Department of Political Science
Perceptions of Welfare Dependency and Support for Immigration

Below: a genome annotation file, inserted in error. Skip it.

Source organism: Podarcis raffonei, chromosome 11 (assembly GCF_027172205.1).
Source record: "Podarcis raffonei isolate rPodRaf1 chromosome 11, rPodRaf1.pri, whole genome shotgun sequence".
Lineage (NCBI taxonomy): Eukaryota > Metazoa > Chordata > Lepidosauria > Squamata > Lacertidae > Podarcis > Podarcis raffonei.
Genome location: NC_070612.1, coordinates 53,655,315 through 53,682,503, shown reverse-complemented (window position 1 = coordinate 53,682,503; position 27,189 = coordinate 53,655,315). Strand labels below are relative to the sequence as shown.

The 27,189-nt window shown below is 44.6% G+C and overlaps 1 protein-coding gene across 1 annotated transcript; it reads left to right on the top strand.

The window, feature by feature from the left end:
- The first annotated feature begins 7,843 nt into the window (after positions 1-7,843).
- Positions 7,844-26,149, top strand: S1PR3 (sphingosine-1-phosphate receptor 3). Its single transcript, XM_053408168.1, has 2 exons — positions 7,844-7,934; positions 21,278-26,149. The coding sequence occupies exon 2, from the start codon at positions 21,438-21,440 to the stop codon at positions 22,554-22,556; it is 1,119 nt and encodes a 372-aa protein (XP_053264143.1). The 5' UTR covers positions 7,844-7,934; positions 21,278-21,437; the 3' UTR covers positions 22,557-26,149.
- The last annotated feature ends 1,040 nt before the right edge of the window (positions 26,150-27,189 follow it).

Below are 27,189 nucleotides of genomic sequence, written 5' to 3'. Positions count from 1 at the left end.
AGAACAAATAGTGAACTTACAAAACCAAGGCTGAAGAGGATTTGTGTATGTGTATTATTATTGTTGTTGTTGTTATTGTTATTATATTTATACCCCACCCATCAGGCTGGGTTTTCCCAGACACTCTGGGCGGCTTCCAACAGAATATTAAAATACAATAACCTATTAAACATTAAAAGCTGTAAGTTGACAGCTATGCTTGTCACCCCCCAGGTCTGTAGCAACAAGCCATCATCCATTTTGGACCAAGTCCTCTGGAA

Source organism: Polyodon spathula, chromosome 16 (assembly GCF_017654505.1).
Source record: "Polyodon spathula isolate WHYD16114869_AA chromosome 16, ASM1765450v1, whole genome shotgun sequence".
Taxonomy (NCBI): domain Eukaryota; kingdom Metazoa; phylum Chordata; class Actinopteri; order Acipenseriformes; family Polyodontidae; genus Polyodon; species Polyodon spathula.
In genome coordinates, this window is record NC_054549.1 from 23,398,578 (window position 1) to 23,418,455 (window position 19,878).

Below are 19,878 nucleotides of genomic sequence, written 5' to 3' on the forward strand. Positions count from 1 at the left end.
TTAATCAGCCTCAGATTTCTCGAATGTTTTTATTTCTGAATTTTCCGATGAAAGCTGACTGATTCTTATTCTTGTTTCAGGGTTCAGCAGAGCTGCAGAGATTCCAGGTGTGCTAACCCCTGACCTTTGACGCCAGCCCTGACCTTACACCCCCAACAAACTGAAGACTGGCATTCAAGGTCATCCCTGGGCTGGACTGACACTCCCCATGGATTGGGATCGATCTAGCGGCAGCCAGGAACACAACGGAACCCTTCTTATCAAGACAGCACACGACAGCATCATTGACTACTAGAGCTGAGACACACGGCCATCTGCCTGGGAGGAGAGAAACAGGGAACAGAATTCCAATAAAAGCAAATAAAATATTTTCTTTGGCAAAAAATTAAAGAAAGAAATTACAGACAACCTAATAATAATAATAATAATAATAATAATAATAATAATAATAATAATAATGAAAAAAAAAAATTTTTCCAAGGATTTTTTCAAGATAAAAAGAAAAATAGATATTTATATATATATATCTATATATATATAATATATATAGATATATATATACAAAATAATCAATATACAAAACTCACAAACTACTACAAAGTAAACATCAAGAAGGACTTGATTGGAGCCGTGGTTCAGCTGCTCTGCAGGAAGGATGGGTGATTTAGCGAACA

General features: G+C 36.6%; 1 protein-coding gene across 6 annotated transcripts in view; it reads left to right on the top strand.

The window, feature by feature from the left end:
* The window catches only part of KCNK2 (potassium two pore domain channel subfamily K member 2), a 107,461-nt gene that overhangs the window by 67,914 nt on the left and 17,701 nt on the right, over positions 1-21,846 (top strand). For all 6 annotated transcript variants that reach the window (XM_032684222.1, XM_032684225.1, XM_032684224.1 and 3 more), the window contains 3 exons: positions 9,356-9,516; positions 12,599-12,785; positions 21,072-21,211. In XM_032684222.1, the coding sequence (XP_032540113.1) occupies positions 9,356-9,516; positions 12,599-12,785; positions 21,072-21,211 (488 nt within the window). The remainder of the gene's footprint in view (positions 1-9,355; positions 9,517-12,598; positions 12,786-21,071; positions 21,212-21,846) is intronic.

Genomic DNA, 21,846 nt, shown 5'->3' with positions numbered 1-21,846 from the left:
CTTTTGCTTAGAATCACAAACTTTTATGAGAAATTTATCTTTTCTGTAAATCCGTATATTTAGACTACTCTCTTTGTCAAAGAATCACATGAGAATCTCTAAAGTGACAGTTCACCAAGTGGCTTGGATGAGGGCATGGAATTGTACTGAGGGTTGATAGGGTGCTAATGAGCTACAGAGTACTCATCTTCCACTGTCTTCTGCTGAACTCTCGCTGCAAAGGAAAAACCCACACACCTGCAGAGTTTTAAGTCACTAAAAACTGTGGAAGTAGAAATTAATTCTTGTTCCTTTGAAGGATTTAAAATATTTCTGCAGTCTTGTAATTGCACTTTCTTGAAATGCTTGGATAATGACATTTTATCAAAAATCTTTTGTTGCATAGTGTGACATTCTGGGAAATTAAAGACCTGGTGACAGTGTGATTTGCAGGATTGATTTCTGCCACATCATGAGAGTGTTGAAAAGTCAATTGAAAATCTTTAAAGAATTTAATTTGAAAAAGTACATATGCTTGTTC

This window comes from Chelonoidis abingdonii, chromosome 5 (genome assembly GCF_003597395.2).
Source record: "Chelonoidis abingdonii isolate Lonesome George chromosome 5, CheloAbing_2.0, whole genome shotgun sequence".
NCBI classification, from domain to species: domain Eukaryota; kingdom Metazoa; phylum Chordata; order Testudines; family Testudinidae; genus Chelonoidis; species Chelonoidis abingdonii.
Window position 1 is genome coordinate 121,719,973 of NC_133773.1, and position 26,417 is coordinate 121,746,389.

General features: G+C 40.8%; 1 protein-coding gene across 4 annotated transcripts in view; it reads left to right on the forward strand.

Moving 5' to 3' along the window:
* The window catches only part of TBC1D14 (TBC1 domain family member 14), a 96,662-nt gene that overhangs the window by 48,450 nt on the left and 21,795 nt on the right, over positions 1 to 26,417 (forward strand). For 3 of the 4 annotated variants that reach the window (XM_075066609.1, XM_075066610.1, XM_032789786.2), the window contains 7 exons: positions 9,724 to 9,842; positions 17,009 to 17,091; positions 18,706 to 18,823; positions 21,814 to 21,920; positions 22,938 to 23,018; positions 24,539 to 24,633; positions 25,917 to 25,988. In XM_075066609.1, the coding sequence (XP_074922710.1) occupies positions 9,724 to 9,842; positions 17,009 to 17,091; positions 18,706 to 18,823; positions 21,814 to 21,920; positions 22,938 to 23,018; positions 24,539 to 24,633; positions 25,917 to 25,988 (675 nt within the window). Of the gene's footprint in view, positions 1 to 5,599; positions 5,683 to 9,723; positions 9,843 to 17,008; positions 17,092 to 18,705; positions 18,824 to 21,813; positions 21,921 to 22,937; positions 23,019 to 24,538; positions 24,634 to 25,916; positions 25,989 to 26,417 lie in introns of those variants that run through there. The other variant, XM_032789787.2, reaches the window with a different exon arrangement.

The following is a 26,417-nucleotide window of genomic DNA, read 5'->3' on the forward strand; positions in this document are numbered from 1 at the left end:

A persistent source of contention in the debate over immigration reform in the U.S. is whether and to what extent (undocumented) immigrants should qualify for federal, state, and local welfare benefits. Recent work in political economy indicates that the government policies that regulate such benefits not only reflect public opinion, but also affect public opinion. A prominent hypothesis is that where immigrants are eligible for generous welfare benefits, natives should oppose immigration. Such opposition may stem from concerns over an increased tax burden or concerns over welfare crowding (a diluted pool of welfare benefits), or both. Empirical support for this theory is mixed. Previous studies have not, however, experimentally varied perceptions about welfare policy, raising well-known concerns about omitted variable bias. My survey experiment addresses this gap in the literature, and finds no evidence that welfare generosity greatly impacts immigration preferences in the U.S.